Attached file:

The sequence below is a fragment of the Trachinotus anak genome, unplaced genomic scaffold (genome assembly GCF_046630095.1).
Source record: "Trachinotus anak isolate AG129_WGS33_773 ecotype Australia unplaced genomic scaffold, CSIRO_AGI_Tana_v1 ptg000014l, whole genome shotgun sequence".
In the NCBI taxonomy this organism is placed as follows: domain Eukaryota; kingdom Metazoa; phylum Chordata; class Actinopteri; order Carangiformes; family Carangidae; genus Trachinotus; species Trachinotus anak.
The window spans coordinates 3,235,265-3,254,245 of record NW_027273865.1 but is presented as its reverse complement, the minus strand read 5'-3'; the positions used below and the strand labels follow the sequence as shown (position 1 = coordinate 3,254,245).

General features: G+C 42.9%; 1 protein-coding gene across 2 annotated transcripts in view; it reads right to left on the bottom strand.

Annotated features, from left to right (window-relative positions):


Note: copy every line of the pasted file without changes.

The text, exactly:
The sequence below is a fragment of the Trachinotus anak genome, unplaced genomic scaffold (genome assembly GCF_046630095.1).
Source record: "Trachinotus anak isolate AG129_WGS33_773 ecotype Australia unplaced genomic scaffold, CSIRO_AGI_Tana_v1 ptg000014l, whole genome shotgun sequence".
In the NCBI taxonomy this organism is placed as follows: domain Eukaryota; kingdom Metazoa; phylum Chordata; class Actinopteri; order Carangiformes; family Carangidae; genus Trachinotus; species Trachinotus anak.
The window spans coordinates 3,235,265-3,254,245 of record NW_027273865.1 but is presented as its reverse complement, the minus strand read 5'-3'; the positions used below and the strand labels follow the sequence as shown (position 1 = coordinate 3,254,245).

General features: G+C 42.9%; 1 protein-coding gene across 2 annotated transcripts in view; it reads right to left on the bottom strand.

Annotated features, from left to right (window-relative positions):